The National School Boards Association recently released a very helpful document titled "COVID-19: Preparing For Widespread Illness In Your School Community." Here are a few highlights.
Your communities are likely paying attention to media reports of the rising numbers of cases of respiratory illness and deaths caused by a new coronavirus that is now present in the U.S. This guide is intended to inform school district leaders about the federally identified risks associated with this particular virus and to provide a checklist of issues school leaders should consider as you plan for any such crisis in your community.
The new virus, which causes mild to severe respiratory illness, is called ”SARS-CoV-2,” and the disease it causes I known as “COVID-19.” It is unknown at this time how many people may become ill. The U.S. government is working closely with state, local, tribal, and territorial partners, as well as public health partners, to respond to this public health threat. The Centers for Disease Control and Prevention (CDC) is monitoring the situation and considers the immediate health risk from COVID-19 in the U.S. to be low. That risk assessment could change.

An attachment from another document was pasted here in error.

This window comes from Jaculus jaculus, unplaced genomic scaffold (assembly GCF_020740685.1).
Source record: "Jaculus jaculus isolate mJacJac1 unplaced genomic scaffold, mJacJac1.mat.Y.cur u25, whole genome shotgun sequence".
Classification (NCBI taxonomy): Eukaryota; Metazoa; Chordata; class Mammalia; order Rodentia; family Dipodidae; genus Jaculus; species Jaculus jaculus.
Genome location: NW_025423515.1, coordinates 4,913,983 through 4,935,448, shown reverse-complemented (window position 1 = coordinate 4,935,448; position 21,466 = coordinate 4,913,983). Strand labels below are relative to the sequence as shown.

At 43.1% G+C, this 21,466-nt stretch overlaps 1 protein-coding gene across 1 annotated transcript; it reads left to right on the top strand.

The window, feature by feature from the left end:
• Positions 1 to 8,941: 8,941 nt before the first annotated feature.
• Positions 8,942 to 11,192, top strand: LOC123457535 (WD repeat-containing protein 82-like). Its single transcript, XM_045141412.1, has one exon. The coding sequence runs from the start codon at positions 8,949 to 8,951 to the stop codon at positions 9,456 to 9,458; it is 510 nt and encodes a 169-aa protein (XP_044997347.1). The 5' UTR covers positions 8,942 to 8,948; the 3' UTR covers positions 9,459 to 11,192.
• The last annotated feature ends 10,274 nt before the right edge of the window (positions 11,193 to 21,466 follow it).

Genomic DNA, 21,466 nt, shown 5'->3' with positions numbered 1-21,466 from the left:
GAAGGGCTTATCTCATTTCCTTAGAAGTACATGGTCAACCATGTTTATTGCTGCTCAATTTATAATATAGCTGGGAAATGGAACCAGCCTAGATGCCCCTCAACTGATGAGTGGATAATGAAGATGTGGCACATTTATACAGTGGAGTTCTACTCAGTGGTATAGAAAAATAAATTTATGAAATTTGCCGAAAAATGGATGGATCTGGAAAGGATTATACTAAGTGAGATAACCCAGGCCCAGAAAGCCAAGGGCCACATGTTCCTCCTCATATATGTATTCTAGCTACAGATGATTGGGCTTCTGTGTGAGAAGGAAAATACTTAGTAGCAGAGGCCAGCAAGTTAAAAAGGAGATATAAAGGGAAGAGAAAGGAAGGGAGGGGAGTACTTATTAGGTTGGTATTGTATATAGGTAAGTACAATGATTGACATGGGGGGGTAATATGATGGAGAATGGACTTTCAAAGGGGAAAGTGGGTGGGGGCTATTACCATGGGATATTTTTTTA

First, school leaders should follow guidance from your state educational agency and public health department, along with their counterparts at the county and local levels. Many state agencies are posting frequent updates on COVID-19 risk levels, numbers of cases, and recommended precautions. They are in close contact with the CDC, which is coordinating health system responses at the national level. Communicate clearly and regularly with school staff about recommended precautions like handwashing. Ensure that school nurses are connected to the most recent information and are following required protocols. NASN offers guidance to school nurses and to principals and superintendents for implementing CDC recommendations.